With the full crux of the summer/autumn sun sizzling down on the noggin of any would be fishos, it’s fair to say the cod bite has slowed to a trickle. Early January was unseasonably cool and the cod seemed to enjoy the break, chowing down on both bait and lure. These mild conditions produced as good a bite as I have seen for that time of the season.
Since then though, the full ferocity of the sun has kicked the water temperature up at the same time as slowing the fishing down. With the change, many big cod have become a little more reluctant to strike a lure, and in all truth it’s probably a good thing. Amongst the larger cod that have been tempted by lures, several have ended up floating down the river belly-up in the summer heat. Remember, under the new slot limit system, all cod above 75cm must be returned, even if they are stressed and refuse to swim.
Big cod going socks up is a genuine summertime problem that has few answers, other than to stop fishing deep water during the heat. Besides the visual floaters, several anglers have risked the gauntlet, refusing to waste their catch and opting to take it home. I fully understand this, but the rules are black and white and inspectors have a no tolerance policy when it comes to Murray cod offences. It may not seem right to waste the catch, but it is the law. These summertime cod deaths were a problem I raised at the initial slot limit meeting before the new rules were implemented. Like all things Murray cod fishing, you’re damned if you do and you’re damned if you don’t.
On a brighter note, good numbers of perch have been biting along the Murray, from Swan Hill through to Robinvale, Wemen and beyond. Most have been landed on bait, with the humble river shrimp doing the damage. At this time of the year there is minimal cost for bait fishos, as the river is teaming with them. A $5 shrimp net will provide more than enough fresh bait, with a couple of dozen translucent shrimp generally kicking about in the net with each pull.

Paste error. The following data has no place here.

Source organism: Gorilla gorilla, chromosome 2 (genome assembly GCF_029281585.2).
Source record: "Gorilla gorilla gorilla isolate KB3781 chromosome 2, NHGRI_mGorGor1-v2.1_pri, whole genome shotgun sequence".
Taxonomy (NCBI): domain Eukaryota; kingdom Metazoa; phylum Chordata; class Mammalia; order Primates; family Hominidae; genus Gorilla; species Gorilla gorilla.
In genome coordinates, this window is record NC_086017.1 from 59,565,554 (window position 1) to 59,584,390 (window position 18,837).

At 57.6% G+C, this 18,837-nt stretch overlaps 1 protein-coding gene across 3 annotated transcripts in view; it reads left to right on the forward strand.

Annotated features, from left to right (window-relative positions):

Several of these on the hook is a great bait for perch and cod when cast next to the timber. A single large shrimp pinned on the hook and lowered down and bobbed around the snags also works very well when rigged paternoster style. The sinker creates small puffs of silt as it bounces off the river bed, so any fish that come to investigate this movement runs smack into the shrimp that is hanging a foot or so above.
The cod bite has been better in the shallow, faster flowing sections of river. Several good fish have been landed in the Wemen area on both bait and lures, with no casualties reported, other than those that fit the slot limit that were kept for a feed. The lack of depth and more oxygen in the shallow, current-rich sections of river provide larger fish a greater chance during the heat. This is something anglers might want to consider when targeting big cod at this time of the year.
As we head into March and the weather starts to cool, we can expect to see the cod come back on the chew. All up, the season is going well, with a great start, a little lull in the heat, and no doubt a good bite to come. It looks like there’s plenty of cod fishing action to go.
Gareth Lynch with just 1 of many solid golden perch that have been biting at most locations in the warm weather.
Smaller cod have been on the chew in the shallower sections of river, with few if any casualties.
Glen Casey with a nice surface-caught cod taken on a 120 Koolabung Codwalker.Reads: 774